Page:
11 tips on how to take care of your vintage watch
If you are reading this, chances are you are either a seasoned collector of vintage watches, or you are looking to buy your first. While this article likely contains some useful nuggets for the former category of readers, it is primarily aimed at the latter.
By AWCo on 6 January 2023
You may be in the process of comparing brands, models, periods and variations. You are probably also looking carefully at condition, originality and warranty, since that can save you a lot of headaches down the road. This is probably a good time then, to share some insights on how to take care of your vintage watch. The basic principles to ensure you get the maximum joy out of your prized possession for the longest possible time.
Built to last
The idea of a product that is built to last may be getting more and more alien to us, in a society dominated by fast consumption. You can buy the highest-spec iPhone, only to discover it is no longer supported after a couple of years. And many of our household items have become so cheap, we would much rather replace them than have them repaired.
A well-built mechanical watch is very, very different. If properly cared for, it will last for generations. In fact, with restoration technology progressing every year, the expiration date of a proper watch is, well…virtually non-existent. That is probably one of the reasons why vintage watches have been steadily growing in popularity over the past couple of decades. The faster and more fluid our lives get, the more attractive a vintage watch becomes, as a beacon of stability and longevity.
"If you keep these simple tips in mind, you can enjoy your watch without worry and without unexpected costs."
At the same time, it is certainly possible to completely ruin a high-end watch through misuse. And if you have just put your hard-earned savings into it, you want to prevent that from happening! To that end, here are our top 11 tips for caring for your vintage watch.
Operating a watch crown does not seem particularly complicated. Except for the occasional highly complicated haute horology work of art, most watches are pretty intuitive to wind and set. Still, most of the issues we see at AWCo can be directly traced back to misuse of the crown.
Tip 1: Never operate the crown while wearing the watch.
It is so tempting to make small adjustments with the watch still on the wrist, but know that you are putting an upward force on the crown, which can easily bend the stem. The stem is not made to endure significant stress, so it is quick to fail under such abuse. So always operate the crown, whether for winding or setting the time, while holding the watch in your hand.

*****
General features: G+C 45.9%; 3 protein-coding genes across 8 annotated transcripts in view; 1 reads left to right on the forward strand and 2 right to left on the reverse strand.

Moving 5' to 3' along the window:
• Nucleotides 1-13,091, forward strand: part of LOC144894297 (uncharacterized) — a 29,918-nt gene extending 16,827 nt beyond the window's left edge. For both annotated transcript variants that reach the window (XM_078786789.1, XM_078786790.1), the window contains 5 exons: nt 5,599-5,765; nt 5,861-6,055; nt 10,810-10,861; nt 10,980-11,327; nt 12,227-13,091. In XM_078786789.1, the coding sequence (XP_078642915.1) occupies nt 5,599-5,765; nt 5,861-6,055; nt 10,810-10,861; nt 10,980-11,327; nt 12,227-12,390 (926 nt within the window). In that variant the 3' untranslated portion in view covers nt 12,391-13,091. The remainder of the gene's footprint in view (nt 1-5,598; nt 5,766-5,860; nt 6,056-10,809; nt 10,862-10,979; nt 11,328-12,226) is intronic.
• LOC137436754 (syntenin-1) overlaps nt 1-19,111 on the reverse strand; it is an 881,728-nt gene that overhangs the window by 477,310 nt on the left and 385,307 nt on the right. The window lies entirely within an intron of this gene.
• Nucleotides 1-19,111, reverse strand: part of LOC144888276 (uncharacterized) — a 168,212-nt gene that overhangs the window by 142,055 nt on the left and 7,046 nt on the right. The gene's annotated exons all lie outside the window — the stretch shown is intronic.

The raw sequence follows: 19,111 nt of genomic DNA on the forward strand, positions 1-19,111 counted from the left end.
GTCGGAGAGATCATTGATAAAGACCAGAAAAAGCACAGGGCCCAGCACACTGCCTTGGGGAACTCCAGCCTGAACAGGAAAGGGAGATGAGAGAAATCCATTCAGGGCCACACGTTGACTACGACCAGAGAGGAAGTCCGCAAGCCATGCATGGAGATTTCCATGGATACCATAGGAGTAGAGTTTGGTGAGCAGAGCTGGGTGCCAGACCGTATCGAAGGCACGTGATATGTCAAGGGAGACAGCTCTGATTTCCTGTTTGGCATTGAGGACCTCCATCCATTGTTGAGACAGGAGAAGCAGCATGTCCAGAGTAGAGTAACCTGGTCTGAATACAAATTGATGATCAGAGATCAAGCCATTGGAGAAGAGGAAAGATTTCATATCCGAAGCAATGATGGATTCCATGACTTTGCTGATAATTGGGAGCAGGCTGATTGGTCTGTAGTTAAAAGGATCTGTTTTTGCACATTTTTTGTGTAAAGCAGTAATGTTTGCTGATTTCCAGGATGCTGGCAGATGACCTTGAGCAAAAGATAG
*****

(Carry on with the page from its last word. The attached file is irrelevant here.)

Tip 2: Make sure the crown is always flush with the case or screwed down.
An open crown is an easy access point for dust, dirt and moisture. And those are the arch enemies of mechanical watches. So make sure to always check whether you have pushed the crown back in after setting the time. If your watch features a screw-down crown, always make sure it is fully screwed back in, before putting the watch on your arm.
These two tips aren’t really tips at all. They are more like first principles. A failure to stick to these two points is a surefire way to get some really expensive repair bills really quickly.
Tip 3: Set the time forward only.
Granted, many good watches can be set both backwards and forward without issue. For some watches with date complications though, setting the time counter-clockwise can cause harm to the date mechanics. If you want to be completely safe, it is clever to just get yourself used to set the time clock-wise
Tip 4: Do not change the date between 21:00 and 03:00.
Here is another tip that does not apply to all watches, but it is good practice to just get used to doing it this way. Many watches with date complications start engaging their date wheels somewhere between 21:00 and 00:00, and do not complete the date change until sometime between 00:00 and 03:00. If you overrule the date within that window, you could snap teeth off of the gears. So when setting the time and date, always turn past 12 to know whether you are in AM or PM. Then set the right time and date. If the actual current time is between 21:00 and 03:00, set the date while still outside that range and only then dial in the time.
Blancpain Bathyscaphe from 1960
One of the eternal arch enemies of mechanical watches: is moisture. It is quite simple: keep it out of your watch.
We always advise our clients to treat vintage watches as completely non-water-resistant. If you want to go swimming, diving or taking a shower with a watch, best buy a modern dive watch on the side. After decades of use, tolerances within the case may have gotten a little larger through wear and steel-on-steel oxidation. And these older materials aren’t quite as stable under temperature and pressure changes as modern watches are. Water resistance is never covered under warranty and even if you were to buy a brand new Rolex Submariner at the authorized dealer, your insurance will demand you have it tested every two years if you want to be covered for water damage.